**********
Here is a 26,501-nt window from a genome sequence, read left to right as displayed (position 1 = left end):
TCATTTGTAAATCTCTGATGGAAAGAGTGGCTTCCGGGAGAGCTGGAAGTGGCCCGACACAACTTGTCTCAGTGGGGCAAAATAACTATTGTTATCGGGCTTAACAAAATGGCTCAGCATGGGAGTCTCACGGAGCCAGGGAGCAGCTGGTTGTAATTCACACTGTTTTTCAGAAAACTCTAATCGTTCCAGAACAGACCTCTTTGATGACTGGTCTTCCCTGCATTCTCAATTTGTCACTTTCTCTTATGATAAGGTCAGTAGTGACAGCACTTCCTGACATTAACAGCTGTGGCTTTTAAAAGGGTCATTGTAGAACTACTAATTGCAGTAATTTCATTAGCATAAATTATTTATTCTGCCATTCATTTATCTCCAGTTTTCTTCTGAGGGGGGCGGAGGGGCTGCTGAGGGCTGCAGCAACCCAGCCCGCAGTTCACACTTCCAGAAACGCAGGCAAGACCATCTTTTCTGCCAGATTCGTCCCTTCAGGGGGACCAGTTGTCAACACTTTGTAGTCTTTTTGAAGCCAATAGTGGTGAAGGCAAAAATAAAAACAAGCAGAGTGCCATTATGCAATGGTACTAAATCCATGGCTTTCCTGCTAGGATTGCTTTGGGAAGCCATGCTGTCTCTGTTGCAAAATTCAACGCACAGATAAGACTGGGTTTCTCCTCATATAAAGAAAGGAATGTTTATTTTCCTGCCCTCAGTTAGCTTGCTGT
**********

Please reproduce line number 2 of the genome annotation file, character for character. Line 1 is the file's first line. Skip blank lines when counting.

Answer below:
TCATTTGTAAATCTCTGATGGAAAGAGTGGCTTCCGGGAGAGCTGGAAGTGGCCCGACACAACTTGTCTCAGTGGGGCAAAATAACTATTGTTATCGGGCTTAACAAAATGGCTCAGCATGGGAGTCTCACGGAGCCAGGGAGCAGCTGGTTGTAATTCACACTGTTTTTCAGAAAACTCTAATCGTTCCAGAACAGACCTCTTTGATGACTGGTCTTCCCTGCATTCTCAATTTGTCACTTTCTCTTATGATAAGGTCAGTAGTGACAGCACTTCCTGACATTAACAGCTGTGGCTTTTAAAAGGGTCATTGTAGAACTACTAATTGCAGTAATTTCATTAGCATAAATTATTTATTCTGCCATTCATTTATCTCCAGTTTTCTTCTGAGGGGGGCGGAGGGGCTGCTGAGGGCTGCAGCAACCCAGCCCGCAGTTCACACTTCCAGAAACGCAGGCAAGACCATCTTTTCTGCCAGATTCGTCCCTTCAGGGGGACCAGTTGTCAACACTTTGTAGTCTTTTTGAAGCCAATAGTGGTGAAGGCAAAAATAAAAACAAGCAGAGTGCCATTATGCAATGGTACTAAATCCATGGCTTTCCTGCTAGGATTGCTTTGGGAAGCCATGCTGTCTCTGTTGCAAAATTCAACGCACAGATAAGACTGGGTTTCTCCTCATATAAAGAAAGGAATGTTTATTTTCCTGCCCTCAGTTAGCTTGCTGT